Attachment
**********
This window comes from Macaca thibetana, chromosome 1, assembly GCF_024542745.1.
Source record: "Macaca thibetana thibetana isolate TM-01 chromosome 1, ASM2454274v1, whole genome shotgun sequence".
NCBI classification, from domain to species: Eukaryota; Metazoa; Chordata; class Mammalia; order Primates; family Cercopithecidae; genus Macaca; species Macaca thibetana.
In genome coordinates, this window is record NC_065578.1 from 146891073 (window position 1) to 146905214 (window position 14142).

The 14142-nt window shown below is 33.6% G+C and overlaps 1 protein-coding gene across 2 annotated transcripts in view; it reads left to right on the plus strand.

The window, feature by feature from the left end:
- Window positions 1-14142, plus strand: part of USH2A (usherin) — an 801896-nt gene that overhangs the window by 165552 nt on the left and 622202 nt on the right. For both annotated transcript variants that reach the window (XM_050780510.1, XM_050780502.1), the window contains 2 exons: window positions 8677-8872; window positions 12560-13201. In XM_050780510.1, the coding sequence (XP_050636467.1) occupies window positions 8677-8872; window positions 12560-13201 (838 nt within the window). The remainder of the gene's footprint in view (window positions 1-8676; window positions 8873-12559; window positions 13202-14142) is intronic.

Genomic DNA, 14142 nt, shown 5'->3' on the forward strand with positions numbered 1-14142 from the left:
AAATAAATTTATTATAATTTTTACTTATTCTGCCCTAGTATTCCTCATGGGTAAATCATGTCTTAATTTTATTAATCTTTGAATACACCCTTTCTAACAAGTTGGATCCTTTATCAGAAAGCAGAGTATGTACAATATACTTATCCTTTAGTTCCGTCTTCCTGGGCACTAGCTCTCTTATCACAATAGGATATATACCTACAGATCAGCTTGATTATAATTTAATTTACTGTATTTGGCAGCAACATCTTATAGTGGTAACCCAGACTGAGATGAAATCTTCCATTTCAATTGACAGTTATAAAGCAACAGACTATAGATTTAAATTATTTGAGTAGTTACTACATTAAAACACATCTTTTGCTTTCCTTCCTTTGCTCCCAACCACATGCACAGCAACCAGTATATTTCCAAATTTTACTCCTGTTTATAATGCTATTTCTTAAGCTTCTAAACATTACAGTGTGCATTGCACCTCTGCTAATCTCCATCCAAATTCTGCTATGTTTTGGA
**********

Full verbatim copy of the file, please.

This window comes from Macaca thibetana, chromosome 1, assembly GCF_024542745.1.
Source record: "Macaca thibetana thibetana isolate TM-01 chromosome 1, ASM2454274v1, whole genome shotgun sequence".
NCBI classification, from domain to species: Eukaryota; Metazoa; Chordata; class Mammalia; order Primates; family Cercopithecidae; genus Macaca; species Macaca thibetana.
In genome coordinates, this window is record NC_065578.1 from 146891073 (window position 1) to 146905214 (window position 14142).

The 14142-nt window shown below is 33.6% G+C and overlaps 1 protein-coding gene across 2 annotated transcripts in view; it reads left to right on the plus strand.

The window, feature by feature from the left end:
- Window positions 1-14142, plus strand: part of USH2A (usherin) — an 801896-nt gene that overhangs the window by 165552 nt on the left and 622202 nt on the right. For both annotated transcript variants that reach the window (XM_050780510.1, XM_050780502.1), the window contains 2 exons: window positions 8677-8872; window positions 12560-13201. In XM_050780510.1, the coding sequence (XP_050636467.1) occupies window positions 8677-8872; window positions 12560-13201 (838 nt within the window). The remainder of the gene's footprint in view (window positions 1-8676; window positions 8873-12559; window positions 13202-14142) is intronic.

Genomic DNA, 14142 nt, shown 5'->3' on the forward strand with positions numbered 1-14142 from the left:
AAATAAATTTATTATAATTTTTACTTATTCTGCCCTAGTATTCCTCATGGGTAAATCATGTCTTAATTTTATTAATCTTTGAATACACCCTTTCTAACAAGTTGGATCCTTTATCAGAAAGCAGAGTATGTACAATATACTTATCCTTTAGTTCCGTCTTCCTGGGCACTAGCTCTCTTATCACAATAGGATATATACCTACAGATCAGCTTGATTATAATTTAATTTACTGTATTTGGCAGCAACATCTTATAGTGGTAACCCAGACTGAGATGAAATCTTCCATTTCAATTGACAGTTATAAAGCAACAGACTATAGATTTAAATTATTTGAGTAGTTACTACATTAAAACACATCTTTTGCTTTCCTTCCTTTGCTCCCAACCACATGCACAGCAACCAGTATATTTCCAAATTTTACTCCTGTTTATAATGCTATTTCTTAAGCTTCTAAACATTACAGTGTGCATTGCACCTCTGCTAATCTCCATCCAAATTCTGCTATGTTTTGGA